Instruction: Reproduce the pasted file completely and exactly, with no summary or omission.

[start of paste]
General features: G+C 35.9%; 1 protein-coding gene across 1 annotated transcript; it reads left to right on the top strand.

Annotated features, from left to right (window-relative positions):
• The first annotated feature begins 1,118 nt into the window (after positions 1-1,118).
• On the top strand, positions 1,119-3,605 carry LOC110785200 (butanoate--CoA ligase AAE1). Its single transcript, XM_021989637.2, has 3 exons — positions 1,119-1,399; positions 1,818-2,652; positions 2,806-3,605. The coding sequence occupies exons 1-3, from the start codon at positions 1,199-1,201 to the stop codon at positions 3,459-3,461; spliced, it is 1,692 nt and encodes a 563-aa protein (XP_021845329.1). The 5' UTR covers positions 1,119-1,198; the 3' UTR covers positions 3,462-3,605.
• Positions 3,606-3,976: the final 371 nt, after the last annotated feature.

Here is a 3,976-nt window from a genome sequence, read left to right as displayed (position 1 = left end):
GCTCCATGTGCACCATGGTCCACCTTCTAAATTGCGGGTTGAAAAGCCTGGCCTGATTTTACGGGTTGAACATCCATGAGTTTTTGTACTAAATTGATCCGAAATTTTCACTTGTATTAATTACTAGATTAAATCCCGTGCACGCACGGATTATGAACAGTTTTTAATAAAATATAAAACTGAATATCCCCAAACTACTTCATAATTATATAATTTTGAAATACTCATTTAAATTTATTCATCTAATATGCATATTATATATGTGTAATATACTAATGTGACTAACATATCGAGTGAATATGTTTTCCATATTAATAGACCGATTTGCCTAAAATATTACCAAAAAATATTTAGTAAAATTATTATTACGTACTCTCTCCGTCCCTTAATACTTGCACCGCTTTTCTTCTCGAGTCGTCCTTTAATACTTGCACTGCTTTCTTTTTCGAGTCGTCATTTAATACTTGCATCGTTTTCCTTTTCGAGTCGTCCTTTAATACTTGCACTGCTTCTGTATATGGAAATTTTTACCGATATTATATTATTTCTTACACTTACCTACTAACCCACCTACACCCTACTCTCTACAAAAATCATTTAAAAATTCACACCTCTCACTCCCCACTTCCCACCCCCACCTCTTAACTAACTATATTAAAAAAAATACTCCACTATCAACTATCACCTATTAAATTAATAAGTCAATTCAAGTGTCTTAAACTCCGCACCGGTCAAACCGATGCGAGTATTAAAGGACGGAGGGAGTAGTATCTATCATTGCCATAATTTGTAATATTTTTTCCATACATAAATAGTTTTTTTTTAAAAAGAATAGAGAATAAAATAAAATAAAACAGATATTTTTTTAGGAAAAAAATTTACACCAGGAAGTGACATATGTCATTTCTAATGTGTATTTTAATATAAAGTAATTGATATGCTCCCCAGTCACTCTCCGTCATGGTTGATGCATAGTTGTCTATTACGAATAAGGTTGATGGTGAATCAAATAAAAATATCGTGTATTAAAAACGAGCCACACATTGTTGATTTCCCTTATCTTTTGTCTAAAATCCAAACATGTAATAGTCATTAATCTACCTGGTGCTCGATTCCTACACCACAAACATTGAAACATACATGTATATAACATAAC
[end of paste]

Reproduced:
General features: G+C 35.9%; 1 protein-coding gene across 1 annotated transcript; it reads left to right on the top strand.

Annotated features, from left to right (window-relative positions):
• The first annotated feature begins 1,118 nt into the window (after positions 1-1,118).
• On the top strand, positions 1,119-3,605 carry LOC110785200 (butanoate--CoA ligase AAE1). Its single transcript, XM_021989637.2, has 3 exons — positions 1,119-1,399; positions 1,818-2,652; positions 2,806-3,605. The coding sequence occupies exons 1-3, from the start codon at positions 1,199-1,201 to the stop codon at positions 3,459-3,461; spliced, it is 1,692 nt and encodes a 563-aa protein (XP_021845329.1). The 5' UTR covers positions 1,119-1,198; the 3' UTR covers positions 3,462-3,605.
• Positions 3,606-3,976: the final 371 nt, after the last annotated feature.

Here is a 3,976-nt window from a genome sequence, read left to right as displayed (position 1 = left end):
GCTCCATGTGCACCATGGTCCACCTTCTAAATTGCGGGTTGAAAAGCCTGGCCTGATTTTACGGGTTGAACATCCATGAGTTTTTGTACTAAATTGATCCGAAATTTTCACTTGTATTAATTACTAGATTAAATCCCGTGCACGCACGGATTATGAACAGTTTTTAATAAAATATAAAACTGAATATCCCCAAACTACTTCATAATTATATAATTTTGAAATACTCATTTAAATTTATTCATCTAATATGCATATTATATATGTGTAATATACTAATGTGACTAACATATCGAGTGAATATGTTTTCCATATTAATAGACCGATTTGCCTAAAATATTACCAAAAAATATTTAGTAAAATTATTATTACGTACTCTCTCCGTCCCTTAATACTTGCACCGCTTTTCTTCTCGAGTCGTCCTTTAATACTTGCACTGCTTTCTTTTTCGAGTCGTCATTTAATACTTGCATCGTTTTCCTTTTCGAGTCGTCCTTTAATACTTGCACTGCTTCTGTATATGGAAATTTTTACCGATATTATATTATTTCTTACACTTACCTACTAACCCACCTACACCCTACTCTCTACAAAAATCATTTAAAAATTCACACCTCTCACTCCCCACTTCCCACCCCCACCTCTTAACTAACTATATTAAAAAAAATACTCCACTATCAACTATCACCTATTAAATTAATAAGTCAATTCAAGTGTCTTAAACTCCGCACCGGTCAAACCGATGCGAGTATTAAAGGACGGAGGGAGTAGTATCTATCATTGCCATAATTTGTAATATTTTTTCCATACATAAATAGTTTTTTTTTAAAAAGAATAGAGAATAAAATAAAATAAAACAGATATTTTTTTAGGAAAAAAATTTACACCAGGAAGTGACATATGTCATTTCTAATGTGTATTTTAATATAAAGTAATTGATATGCTCCCCAGTCACTCTCCGTCATGGTTGATGCATAGTTGTCTATTACGAATAAGGTTGATGGTGAATCAAATAAAAATATCGTGTATTAAAAACGAGCCACACATTGTTGATTTCCCTTATCTTTTGTCTAAAATCCAAACATGTAATAGTCATTAATCTACCTGGTGCTCGATTCCTACACCACAAACATTGAAACATACATGTATATAACATAAC